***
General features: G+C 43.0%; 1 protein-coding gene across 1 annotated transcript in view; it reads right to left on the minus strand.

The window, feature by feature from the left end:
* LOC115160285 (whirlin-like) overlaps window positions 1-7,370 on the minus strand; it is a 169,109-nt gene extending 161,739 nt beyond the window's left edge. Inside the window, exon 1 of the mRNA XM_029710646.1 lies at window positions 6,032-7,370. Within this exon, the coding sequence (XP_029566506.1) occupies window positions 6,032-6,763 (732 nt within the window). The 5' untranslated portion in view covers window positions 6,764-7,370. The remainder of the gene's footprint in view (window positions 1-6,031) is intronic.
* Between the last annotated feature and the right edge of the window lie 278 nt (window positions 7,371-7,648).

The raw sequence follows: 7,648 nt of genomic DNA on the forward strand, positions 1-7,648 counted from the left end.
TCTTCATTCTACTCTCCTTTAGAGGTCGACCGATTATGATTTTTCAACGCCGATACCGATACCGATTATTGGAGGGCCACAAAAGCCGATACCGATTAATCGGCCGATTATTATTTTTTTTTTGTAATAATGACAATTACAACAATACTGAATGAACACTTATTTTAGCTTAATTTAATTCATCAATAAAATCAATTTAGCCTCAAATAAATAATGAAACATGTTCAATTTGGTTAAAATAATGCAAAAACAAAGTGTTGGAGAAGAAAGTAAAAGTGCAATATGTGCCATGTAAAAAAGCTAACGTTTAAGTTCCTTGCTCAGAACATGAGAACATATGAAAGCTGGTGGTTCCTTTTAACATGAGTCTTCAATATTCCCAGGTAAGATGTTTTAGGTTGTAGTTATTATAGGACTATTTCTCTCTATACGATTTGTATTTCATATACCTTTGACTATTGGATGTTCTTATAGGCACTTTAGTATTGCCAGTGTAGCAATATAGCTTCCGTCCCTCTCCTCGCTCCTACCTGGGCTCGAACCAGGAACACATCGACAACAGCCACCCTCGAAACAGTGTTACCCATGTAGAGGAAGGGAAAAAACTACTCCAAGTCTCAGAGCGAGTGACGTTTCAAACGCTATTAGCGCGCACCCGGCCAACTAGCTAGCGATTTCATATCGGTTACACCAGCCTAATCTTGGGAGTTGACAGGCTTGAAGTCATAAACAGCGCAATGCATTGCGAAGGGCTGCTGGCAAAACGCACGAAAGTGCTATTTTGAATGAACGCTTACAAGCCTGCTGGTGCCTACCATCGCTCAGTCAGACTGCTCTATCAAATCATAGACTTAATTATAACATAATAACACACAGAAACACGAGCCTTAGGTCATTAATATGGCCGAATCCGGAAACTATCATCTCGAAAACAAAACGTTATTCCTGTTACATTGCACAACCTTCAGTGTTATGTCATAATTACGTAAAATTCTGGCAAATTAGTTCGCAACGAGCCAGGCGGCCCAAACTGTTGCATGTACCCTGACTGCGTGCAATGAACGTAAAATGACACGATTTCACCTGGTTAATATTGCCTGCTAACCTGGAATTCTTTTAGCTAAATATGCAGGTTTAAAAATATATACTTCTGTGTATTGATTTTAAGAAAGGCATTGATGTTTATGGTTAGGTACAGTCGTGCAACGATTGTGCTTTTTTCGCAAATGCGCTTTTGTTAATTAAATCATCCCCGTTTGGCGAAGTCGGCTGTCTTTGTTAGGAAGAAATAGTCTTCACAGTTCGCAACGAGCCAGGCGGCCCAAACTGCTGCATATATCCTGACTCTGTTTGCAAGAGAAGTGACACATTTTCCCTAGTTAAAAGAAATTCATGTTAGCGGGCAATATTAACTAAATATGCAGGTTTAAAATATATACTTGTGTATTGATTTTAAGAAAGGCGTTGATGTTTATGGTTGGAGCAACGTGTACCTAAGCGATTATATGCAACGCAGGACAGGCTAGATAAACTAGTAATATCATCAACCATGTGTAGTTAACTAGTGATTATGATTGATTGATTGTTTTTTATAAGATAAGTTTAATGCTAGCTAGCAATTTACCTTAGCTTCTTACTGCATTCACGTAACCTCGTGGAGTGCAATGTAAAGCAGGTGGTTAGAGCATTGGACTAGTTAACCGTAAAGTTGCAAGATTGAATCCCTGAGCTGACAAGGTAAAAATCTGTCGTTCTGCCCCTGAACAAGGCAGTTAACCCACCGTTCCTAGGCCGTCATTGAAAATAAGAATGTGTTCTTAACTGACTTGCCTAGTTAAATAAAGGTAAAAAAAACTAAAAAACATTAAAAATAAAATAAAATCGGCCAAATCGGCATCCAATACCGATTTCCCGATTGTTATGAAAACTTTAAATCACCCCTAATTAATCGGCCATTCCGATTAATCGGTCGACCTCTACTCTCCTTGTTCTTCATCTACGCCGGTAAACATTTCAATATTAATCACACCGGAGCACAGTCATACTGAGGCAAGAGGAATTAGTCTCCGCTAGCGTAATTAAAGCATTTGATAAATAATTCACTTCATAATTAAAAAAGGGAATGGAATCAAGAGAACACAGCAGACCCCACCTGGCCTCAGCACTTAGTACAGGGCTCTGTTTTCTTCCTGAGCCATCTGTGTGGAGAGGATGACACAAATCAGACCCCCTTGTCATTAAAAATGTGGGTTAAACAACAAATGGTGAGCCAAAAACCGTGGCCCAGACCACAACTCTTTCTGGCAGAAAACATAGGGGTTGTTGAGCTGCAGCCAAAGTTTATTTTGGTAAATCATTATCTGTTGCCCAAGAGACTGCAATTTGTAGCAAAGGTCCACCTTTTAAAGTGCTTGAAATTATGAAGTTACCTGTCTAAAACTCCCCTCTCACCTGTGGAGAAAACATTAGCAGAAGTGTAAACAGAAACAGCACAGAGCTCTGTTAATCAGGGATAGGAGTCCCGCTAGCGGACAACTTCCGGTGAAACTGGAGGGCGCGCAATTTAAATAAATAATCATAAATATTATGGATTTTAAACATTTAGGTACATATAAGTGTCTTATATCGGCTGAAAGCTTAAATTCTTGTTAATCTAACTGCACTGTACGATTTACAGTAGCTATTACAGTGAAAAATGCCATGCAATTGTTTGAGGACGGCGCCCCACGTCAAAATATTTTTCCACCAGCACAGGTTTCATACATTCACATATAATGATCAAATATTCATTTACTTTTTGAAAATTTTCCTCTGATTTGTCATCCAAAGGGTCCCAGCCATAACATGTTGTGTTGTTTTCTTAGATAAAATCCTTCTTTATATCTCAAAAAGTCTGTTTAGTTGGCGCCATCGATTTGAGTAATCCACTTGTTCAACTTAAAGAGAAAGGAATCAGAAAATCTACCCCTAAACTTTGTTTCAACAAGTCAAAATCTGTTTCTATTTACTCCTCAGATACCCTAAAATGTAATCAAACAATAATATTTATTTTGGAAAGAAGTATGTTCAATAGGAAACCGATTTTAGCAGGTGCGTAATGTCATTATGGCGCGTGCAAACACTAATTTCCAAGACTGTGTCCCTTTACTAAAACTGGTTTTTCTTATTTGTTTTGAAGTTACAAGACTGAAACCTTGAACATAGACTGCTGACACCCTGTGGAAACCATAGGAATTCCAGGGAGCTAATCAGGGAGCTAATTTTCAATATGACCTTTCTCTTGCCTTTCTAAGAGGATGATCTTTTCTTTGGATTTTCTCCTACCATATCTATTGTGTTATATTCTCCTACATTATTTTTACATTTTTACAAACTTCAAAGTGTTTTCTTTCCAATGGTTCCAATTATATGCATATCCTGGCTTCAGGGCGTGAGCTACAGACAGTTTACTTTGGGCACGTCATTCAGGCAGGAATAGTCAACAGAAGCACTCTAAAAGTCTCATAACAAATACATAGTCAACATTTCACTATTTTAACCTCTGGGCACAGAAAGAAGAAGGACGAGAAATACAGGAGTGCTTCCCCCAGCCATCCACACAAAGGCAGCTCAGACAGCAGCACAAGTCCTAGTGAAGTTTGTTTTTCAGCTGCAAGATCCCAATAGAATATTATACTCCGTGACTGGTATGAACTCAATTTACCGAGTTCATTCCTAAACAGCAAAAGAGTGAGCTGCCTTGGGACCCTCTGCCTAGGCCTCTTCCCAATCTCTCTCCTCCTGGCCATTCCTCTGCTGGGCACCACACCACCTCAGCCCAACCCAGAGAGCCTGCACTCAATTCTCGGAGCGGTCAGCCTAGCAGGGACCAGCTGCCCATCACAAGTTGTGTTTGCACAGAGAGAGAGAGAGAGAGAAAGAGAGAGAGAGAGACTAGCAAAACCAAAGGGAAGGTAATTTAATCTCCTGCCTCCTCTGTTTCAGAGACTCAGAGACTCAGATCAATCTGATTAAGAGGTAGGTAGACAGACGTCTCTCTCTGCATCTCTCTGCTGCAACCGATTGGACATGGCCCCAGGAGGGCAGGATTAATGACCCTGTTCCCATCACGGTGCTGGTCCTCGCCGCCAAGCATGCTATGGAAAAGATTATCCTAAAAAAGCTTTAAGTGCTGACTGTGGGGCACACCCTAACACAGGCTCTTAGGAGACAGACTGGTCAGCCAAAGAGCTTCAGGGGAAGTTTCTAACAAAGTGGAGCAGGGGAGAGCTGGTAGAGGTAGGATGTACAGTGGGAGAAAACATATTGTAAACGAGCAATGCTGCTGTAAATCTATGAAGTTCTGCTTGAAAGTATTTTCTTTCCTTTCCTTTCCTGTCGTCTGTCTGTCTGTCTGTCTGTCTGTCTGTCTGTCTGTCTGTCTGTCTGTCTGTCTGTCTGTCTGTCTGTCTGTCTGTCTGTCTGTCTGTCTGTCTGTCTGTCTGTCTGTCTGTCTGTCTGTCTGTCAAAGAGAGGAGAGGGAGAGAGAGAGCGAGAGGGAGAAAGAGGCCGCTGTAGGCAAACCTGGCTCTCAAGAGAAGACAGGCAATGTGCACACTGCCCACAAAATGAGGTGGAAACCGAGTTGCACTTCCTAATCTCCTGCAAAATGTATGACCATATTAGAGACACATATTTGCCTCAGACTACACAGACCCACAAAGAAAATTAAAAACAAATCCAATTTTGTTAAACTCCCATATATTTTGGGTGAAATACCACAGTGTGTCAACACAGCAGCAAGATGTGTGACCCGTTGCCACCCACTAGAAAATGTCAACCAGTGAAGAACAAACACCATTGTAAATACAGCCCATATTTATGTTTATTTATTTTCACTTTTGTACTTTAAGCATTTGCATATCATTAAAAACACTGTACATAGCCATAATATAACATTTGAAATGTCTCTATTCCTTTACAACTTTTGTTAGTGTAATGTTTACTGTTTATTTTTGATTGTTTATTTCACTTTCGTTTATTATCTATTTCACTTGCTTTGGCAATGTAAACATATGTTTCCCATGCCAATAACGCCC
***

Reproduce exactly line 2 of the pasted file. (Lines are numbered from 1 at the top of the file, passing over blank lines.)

The window, feature by feature from the left end: